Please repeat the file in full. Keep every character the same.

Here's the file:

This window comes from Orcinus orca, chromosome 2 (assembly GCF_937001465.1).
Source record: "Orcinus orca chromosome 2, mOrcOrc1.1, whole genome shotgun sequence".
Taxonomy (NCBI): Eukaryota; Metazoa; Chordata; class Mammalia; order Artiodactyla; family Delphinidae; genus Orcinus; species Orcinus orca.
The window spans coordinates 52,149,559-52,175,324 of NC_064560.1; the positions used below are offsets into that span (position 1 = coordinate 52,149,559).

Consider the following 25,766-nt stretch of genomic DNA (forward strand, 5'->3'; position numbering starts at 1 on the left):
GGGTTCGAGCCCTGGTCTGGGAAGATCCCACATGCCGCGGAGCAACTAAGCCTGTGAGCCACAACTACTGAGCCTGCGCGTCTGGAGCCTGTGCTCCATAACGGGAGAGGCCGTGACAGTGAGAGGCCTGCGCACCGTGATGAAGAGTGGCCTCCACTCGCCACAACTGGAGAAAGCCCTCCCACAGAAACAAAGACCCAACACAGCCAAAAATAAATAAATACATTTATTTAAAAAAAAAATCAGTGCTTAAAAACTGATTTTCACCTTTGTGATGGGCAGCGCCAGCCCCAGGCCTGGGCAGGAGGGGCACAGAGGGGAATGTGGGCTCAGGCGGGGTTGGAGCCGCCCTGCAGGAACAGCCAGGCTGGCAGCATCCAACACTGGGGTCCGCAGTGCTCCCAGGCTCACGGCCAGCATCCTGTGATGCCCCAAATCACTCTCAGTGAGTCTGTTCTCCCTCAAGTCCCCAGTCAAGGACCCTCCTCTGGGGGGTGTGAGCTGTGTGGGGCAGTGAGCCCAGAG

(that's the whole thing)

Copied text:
This window comes from Orcinus orca, chromosome 2 (assembly GCF_937001465.1).
Source record: "Orcinus orca chromosome 2, mOrcOrc1.1, whole genome shotgun sequence".
Taxonomy (NCBI): Eukaryota; Metazoa; Chordata; class Mammalia; order Artiodactyla; family Delphinidae; genus Orcinus; species Orcinus orca.
The window spans coordinates 52,149,559-52,175,324 of NC_064560.1; the positions used below are offsets into that span (position 1 = coordinate 52,149,559).

Consider the following 25,766-nt stretch of genomic DNA (forward strand, 5'->3'; position numbering starts at 1 on the left):
GGGTTCGAGCCCTGGTCTGGGAAGATCCCACATGCCGCGGAGCAACTAAGCCTGTGAGCCACAACTACTGAGCCTGCGCGTCTGGAGCCTGTGCTCCATAACGGGAGAGGCCGTGACAGTGAGAGGCCTGCGCACCGTGATGAAGAGTGGCCTCCACTCGCCACAACTGGAGAAAGCCCTCCCACAGAAACAAAGACCCAACACAGCCAAAAATAAATAAATACATTTATTTAAAAAAAAAATCAGTGCTTAAAAACTGATTTTCACCTTTGTGATGGGCAGCGCCAGCCCCAGGCCTGGGCAGGAGGGGCACAGAGGGGAATGTGGGCTCAGGCGGGGTTGGAGCCGCCCTGCAGGAACAGCCAGGCTGGCAGCATCCAACACTGGGGTCCGCAGTGCTCCCAGGCTCACGGCCAGCATCCTGTGATGCCCCAAATCACTCTCAGTGAGTCTGTTCTCCCTCAAGTCCCCAGTCAAGGACCCTCCTCTGGGGGGTGTGAGCTGTGTGGGGCAGTGAGCCCAGAG